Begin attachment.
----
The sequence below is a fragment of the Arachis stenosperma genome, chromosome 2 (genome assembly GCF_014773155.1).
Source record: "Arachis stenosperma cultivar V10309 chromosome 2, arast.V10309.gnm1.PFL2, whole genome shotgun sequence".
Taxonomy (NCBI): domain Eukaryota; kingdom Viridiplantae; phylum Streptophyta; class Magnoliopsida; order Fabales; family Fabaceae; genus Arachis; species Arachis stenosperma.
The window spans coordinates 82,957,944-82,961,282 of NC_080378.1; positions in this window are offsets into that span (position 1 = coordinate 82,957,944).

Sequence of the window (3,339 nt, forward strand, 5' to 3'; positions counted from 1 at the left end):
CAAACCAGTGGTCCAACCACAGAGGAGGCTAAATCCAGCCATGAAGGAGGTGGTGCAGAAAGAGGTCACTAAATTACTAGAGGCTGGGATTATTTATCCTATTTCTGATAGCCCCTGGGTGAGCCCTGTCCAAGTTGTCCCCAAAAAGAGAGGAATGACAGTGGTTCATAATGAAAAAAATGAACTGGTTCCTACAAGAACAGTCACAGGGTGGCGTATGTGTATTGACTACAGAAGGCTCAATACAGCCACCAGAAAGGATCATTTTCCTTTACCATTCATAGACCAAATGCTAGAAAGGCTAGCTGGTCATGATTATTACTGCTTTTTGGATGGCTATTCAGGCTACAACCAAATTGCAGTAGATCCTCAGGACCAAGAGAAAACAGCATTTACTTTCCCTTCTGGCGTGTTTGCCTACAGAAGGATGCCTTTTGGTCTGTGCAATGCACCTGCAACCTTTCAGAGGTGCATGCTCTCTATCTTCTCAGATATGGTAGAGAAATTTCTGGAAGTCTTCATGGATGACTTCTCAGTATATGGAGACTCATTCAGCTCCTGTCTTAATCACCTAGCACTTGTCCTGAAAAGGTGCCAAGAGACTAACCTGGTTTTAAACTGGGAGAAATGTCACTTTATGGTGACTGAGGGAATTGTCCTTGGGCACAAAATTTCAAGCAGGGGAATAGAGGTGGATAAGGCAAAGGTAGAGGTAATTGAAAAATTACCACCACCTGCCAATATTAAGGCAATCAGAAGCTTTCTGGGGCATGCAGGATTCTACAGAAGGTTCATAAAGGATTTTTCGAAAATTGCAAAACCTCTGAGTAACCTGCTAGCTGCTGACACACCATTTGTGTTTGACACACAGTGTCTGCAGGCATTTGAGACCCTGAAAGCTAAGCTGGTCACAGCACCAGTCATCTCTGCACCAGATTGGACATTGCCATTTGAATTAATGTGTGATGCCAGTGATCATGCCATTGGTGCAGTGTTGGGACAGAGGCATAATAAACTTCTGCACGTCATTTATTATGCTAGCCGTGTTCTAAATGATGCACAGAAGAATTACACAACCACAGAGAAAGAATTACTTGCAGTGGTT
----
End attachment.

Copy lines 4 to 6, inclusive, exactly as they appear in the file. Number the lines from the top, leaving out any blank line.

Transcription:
The window spans coordinates 82,957,944-82,961,282 of NC_080378.1; positions in this window are offsets into that span (position 1 = coordinate 82,957,944).

Sequence of the window (3,339 nt, forward strand, 5' to 3'; positions counted from 1 at the left end):
CAAACCAGTGGTCCAACCACAGAGGAGGCTAAATCCAGCCATGAAGGAGGTGGTGCAGAAAGAGGTCACTAAATTACTAGAGGCTGGGATTATTTATCCTATTTCTGATAGCCCCTGGGTGAGCCCTGTCCAAGTTGTCCCCAAAAAGAGAGGAATGACAGTGGTTCATAATGAAAAAAATGAACTGGTTCCTACAAGAACAGTCACAGGGTGGCGTATGTGTATTGACTACAGAAGGCTCAATACAGCCACCAGAAAGGATCATTTTCCTTTACCATTCATAGACCAAATGCTAGAAAGGCTAGCTGGTCATGATTATTACTGCTTTTTGGATGGCTATTCAGGCTACAACCAAATTGCAGTAGATCCTCAGGACCAAGAGAAAACAGCATTTACTTTCCCTTCTGGCGTGTTTGCCTACAGAAGGATGCCTTTTGGTCTGTGCAATGCACCTGCAACCTTTCAGAGGTGCATGCTCTCTATCTTCTCAGATATGGTAGAGAAATTTCTGGAAGTCTTCATGGATGACTTCTCAGTATATGGAGACTCATTCAGCTCCTGTCTTAATCACCTAGCACTTGTCCTGAAAAGGTGCCAAGAGACTAACCTGGTTTTAAACTGGGAGAAATGTCACTTTATGGTGACTGAGGGAATTGTCCTTGGGCACAAAATTTCAAGCAGGGGAATAGAGGTGGATAAGGCAAAGGTAGAGGTAATTGAAAAATTACCACCACCTGCCAATATTAAGGCAATCAGAAGCTTTCTGGGGCATGCAGGATTCTACAGAAGGTTCATAAAGGATTTTTCGAAAATTGCAAAACCTCTGAGTAACCTGCTAGCTGCTGACACACCATTTGTGTTTGACACACAGTGTCTGCAGGCATTTGAGACCCTGAAAGCTAAGCTGGTCACAGCACCAGTCATCTCTGCACCAGATTGGACATTGCCATTTGAATTAATGTGTGATGCCAGTGATCATGCCATTGGTGCAGTGTTGGGACAGAGGCATAATAAACTTCTGCACGTCATTTATTATGCTAGCCGTGTTCTAAATGATGCACAGAAGAATTACACAACCACAGAGAAAGAATTACTTGCAGTGGTT